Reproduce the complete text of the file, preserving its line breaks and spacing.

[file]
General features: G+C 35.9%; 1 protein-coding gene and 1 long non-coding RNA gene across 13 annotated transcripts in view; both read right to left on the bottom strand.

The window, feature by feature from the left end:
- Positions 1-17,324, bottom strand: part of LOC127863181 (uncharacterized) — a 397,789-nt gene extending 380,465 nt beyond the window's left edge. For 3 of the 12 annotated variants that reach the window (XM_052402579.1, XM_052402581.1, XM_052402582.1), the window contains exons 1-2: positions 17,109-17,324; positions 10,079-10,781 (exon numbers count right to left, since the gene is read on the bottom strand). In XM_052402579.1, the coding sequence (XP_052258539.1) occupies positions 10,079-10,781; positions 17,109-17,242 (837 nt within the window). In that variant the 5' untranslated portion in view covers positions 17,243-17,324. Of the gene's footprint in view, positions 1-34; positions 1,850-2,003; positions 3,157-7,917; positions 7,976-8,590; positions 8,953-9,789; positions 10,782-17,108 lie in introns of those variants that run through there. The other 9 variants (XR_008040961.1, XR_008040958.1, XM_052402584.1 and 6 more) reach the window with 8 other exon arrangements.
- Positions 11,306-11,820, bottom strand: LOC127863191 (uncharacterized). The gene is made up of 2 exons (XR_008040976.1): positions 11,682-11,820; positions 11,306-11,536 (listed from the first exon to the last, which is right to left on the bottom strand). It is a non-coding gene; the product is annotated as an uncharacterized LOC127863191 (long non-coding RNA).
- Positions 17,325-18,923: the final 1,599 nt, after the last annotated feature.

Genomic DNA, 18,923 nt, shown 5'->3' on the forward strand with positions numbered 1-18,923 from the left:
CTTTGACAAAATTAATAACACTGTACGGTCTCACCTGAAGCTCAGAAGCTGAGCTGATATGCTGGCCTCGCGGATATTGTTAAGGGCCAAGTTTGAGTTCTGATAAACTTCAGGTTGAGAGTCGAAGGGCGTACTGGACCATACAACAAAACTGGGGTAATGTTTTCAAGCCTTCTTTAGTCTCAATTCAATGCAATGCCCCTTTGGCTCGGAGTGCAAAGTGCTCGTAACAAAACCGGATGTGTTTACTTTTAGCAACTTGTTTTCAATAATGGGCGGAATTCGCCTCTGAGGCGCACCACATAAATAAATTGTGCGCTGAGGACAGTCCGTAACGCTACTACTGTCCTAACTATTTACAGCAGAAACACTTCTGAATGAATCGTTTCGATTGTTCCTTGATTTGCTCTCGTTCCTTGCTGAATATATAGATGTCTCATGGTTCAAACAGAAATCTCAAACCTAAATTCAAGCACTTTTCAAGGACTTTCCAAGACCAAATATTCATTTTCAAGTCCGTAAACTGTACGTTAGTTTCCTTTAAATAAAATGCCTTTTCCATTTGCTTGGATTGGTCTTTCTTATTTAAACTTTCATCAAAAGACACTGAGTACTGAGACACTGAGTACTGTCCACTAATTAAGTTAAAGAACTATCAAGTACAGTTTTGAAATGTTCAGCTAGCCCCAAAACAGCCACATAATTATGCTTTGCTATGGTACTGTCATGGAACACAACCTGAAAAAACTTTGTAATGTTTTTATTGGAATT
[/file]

General features: G+C 35.9%; 1 protein-coding gene and 1 long non-coding RNA gene across 13 annotated transcripts in view; both read right to left on the bottom strand.

The window, feature by feature from the left end:
- Positions 1-17,324, bottom strand: part of LOC127863181 (uncharacterized) — a 397,789-nt gene extending 380,465 nt beyond the window's left edge. For 3 of the 12 annotated variants that reach the window (XM_052402579.1, XM_052402581.1, XM_052402582.1), the window contains exons 1-2: positions 17,109-17,324; positions 10,079-10,781 (exon numbers count right to left, since the gene is read on the bottom strand). In XM_052402579.1, the coding sequence (XP_052258539.1) occupies positions 10,079-10,781; positions 17,109-17,242 (837 nt within the window). In that variant the 5' untranslated portion in view covers positions 17,243-17,324. Of the gene's footprint in view, positions 1-34; positions 1,850-2,003; positions 3,157-7,917; positions 7,976-8,590; positions 8,953-9,789; positions 10,782-17,108 lie in introns of those variants that run through there. The other 9 variants (XR_008040961.1, XR_008040958.1, XM_052402584.1 and 6 more) reach the window with 8 other exon arrangements.
- Positions 11,306-11,820, bottom strand: LOC127863191 (uncharacterized). The gene is made up of 2 exons (XR_008040976.1): positions 11,682-11,820; positions 11,306-11,536 (listed from the first exon to the last, which is right to left on the bottom strand). It is a non-coding gene; the product is annotated as an uncharacterized LOC127863191 (long non-coding RNA).
- Positions 17,325-18,923: the final 1,599 nt, after the last annotated feature.

Genomic DNA, 18,923 nt, shown 5'->3' on the forward strand with positions numbered 1-18,923 from the left:
CTTTGACAAAATTAATAACACTGTACGGTCTCACCTGAAGCTCAGAAGCTGAGCTGATATGCTGGCCTCGCGGATATTGTTAAGGGCCAAGTTTGAGTTCTGATAAACTTCAGGTTGAGAGTCGAAGGGCGTACTGGACCATACAACAAAACTGGGGTAATGTTTTCAAGCCTTCTTTAGTCTCAATTCAATGCAATGCCCCTTTGGCTCGGAGTGCAAAGTGCTCGTAACAAAACCGGATGTGTTTACTTTTAGCAACTTGTTTTCAATAATGGGCGGAATTCGCCTCTGAGGCGCACCACATAAATAAATTGTGCGCTGAGGACAGTCCGTAACGCTACTACTGTCCTAACTATTTACAGCAGAAACACTTCTGAATGAATCGTTTCGATTGTTCCTTGATTTGCTCTCGTTCCTTGCTGAATATATAGATGTCTCATGGTTCAAACAGAAATCTCAAACCTAAATTCAAGCACTTTTCAAGGACTTTCCAAGACCAAATATTCATTTTCAAGTCCGTAAACTGTACGTTAGTTTCCTTTAAATAAAATGCCTTTTCCATTTGCTTGGATTGGTCTTTCTTATTTAAACTTTCATCAAAAGACACTGAGTACTGAGACACTGAGTACTGTCCACTAATTAAGTTAAAGAACTATCAAGTACAGTTTTGAAATGTTCAGCTAGCCCCAAAACAGCCACATAATTATGCTTTGCTATGGTACTGTCATGGAACACAACCTGAAAAAACTTTGTAATGTTTTTATTGGAATT